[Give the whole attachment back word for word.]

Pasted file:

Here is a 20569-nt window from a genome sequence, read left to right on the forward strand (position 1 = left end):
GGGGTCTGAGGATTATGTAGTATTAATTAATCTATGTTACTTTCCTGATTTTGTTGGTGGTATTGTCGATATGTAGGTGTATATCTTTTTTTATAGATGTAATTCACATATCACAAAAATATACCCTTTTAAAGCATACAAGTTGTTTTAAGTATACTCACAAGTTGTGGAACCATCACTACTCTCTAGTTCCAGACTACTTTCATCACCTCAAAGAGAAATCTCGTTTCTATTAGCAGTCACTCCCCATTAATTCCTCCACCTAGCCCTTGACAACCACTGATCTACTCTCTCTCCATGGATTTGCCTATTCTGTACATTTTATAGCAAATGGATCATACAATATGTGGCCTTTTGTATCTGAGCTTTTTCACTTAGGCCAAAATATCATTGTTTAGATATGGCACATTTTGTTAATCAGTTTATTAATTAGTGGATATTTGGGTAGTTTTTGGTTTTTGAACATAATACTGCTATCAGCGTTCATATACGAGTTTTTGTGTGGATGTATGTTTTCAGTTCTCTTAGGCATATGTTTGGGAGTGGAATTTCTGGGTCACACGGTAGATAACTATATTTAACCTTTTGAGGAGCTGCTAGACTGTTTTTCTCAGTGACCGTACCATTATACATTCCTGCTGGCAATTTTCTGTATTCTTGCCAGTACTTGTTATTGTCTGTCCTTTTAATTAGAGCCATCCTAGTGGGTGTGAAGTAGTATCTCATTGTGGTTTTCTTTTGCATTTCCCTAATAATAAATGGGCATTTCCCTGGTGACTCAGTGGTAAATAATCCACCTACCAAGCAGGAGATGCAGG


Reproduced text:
Here is a 20569-nt window from a genome sequence, read left to right on the forward strand (position 1 = left end):
GGGGTCTGAGGATTATGTAGTATTAATTAATCTATGTTACTTTCCTGATTTTGTTGGTGGTATTGTCGATATGTAGGTGTATATCTTTTTTTATAGATGTAATTCACATATCACAAAAATATACCCTTTTAAAGCATACAAGTTGTTTTAAGTATACTCACAAGTTGTGGAACCATCACTACTCTCTAGTTCCAGACTACTTTCATCACCTCAAAGAGAAATCTCGTTTCTATTAGCAGTCACTCCCCATTAATTCCTCCACCTAGCCCTTGACAACCACTGATCTACTCTCTCTCCATGGATTTGCCTATTCTGTACATTTTATAGCAAATGGATCATACAATATGTGGCCTTTTGTATCTGAGCTTTTTCACTTAGGCCAAAATATCATTGTTTAGATATGGCACATTTTGTTAATCAGTTTATTAATTAGTGGATATTTGGGTAGTTTTTGGTTTTTGAACATAATACTGCTATCAGCGTTCATATACGAGTTTTTGTGTGGATGTATGTTTTCAGTTCTCTTAGGCATATGTTTGGGAGTGGAATTTCTGGGTCACACGGTAGATAACTATATTTAACCTTTTGAGGAGCTGCTAGACTGTTTTTCTCAGTGACCGTACCATTATACATTCCTGCTGGCAATTTTCTGTATTCTTGCCAGTACTTGTTATTGTCTGTCCTTTTAATTAGAGCCATCCTAGTGGGTGTGAAGTAGTATCTCATTGTGGTTTTCTTTTGCATTTCCCTAATAATAAATGGGCATTTCCCTGGTGACTCAGTGGTAAATAATCCACCTACCAAGCAGGAGATGCAGG